I will add more later, but just wanted to say that if you’re using GI bill at the 100% rate, then to put your best foot forward you shouldn’t be working and allow the BAH to cover expenses. You’re looking at applying to the most competitive field for school with a non-science degree. Working overnight should not be an option. Your job in a post bacc is to study. If it was DIY at a slower pace (taking you like 3 years) you could squeeze it in, but if you do one at a regular pace, you most likely shouldn’t be working - again, especially due to your lack of exposure to the sciences with a CJ degree.

IF you were going to work or something, I’d suggest a per diem job in healthcare to get experience, especially as a career changer. Work as an EMT, tech, CNA, scribe, etc, or shadow otherwise adcoms might not take your app as seriously.
 

MusicDOc124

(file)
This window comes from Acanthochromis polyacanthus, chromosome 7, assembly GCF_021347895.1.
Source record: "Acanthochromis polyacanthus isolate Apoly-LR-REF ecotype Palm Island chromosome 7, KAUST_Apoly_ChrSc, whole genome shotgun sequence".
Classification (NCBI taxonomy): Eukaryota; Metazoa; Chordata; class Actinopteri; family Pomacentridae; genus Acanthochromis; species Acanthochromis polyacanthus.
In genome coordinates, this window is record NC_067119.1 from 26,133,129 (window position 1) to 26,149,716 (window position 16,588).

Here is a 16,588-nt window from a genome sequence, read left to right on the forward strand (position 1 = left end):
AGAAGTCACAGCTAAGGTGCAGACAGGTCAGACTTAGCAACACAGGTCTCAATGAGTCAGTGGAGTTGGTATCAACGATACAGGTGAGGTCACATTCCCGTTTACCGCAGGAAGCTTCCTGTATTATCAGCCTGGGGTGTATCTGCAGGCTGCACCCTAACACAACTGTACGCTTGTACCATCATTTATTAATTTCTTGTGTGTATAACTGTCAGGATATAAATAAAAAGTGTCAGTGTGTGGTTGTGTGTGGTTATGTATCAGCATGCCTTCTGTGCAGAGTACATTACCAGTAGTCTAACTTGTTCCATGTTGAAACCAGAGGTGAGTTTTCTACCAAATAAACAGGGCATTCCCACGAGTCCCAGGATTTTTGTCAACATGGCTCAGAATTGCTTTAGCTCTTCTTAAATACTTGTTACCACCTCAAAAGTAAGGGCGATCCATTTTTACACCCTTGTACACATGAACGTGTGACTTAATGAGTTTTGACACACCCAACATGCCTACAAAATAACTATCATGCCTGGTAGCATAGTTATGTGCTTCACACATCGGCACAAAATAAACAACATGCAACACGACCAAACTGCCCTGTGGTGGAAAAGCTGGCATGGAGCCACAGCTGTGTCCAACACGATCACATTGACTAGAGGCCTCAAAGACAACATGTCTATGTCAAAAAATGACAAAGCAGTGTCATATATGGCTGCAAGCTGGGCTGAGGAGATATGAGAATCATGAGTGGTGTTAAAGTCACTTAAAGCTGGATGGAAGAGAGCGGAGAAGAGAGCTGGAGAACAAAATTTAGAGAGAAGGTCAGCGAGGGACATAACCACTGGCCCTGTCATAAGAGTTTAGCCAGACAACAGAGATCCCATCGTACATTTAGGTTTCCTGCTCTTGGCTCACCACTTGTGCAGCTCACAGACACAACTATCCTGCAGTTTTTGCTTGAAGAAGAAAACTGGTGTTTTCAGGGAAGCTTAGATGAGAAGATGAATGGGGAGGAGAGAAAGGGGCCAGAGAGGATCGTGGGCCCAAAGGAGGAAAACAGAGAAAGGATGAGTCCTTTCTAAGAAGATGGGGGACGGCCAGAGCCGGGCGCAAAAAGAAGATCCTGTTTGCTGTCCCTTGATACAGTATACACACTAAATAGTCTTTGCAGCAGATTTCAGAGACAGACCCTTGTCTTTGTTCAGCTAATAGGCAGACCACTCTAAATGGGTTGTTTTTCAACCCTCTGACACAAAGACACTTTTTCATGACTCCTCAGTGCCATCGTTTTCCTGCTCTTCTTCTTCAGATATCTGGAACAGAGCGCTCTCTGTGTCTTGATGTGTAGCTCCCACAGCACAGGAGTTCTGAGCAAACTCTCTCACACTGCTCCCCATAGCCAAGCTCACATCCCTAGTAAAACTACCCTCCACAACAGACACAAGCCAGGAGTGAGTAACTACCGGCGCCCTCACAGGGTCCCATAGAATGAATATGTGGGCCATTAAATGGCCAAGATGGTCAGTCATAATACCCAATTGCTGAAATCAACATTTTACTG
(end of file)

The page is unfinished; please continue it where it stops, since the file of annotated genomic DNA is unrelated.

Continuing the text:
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As for voc rehab. It's meant for veterans who were injured or have some sort of ailment that led to a VA comp and pension. Having VA C&P >/=10% is a requirement to use the program. It works similar to GI Bill, but pays 100% of costs (different than uptown 100% of instate tuition like the GI bill does), so effectively it covers more costs, it covers more materials, gives you a computer, and adds 12 months of benefits to your allowable time, and is extendable. But everything needs to be approved by someone, it makes changing hard, and it needs to be approved in the first place, and while some people have gone to grad schools and professional schools on it, many have also been denied who then resort to GI Bill or loans. Besides, using GI Bill in your case won't make MUCH of a difference. There is a new STEM extension/scholarhsip through the GI Bill which also adds like 12 months and can be used for medical school/training. Since you have 3 years of active duty WITHOUT counting bootcamp, then you qualify for 100% GI Bill. Since you have a bachelors already, and you're looking at just pre-reqs, with the STEM scholarship, you could probably get through 3rd year without loans or anything.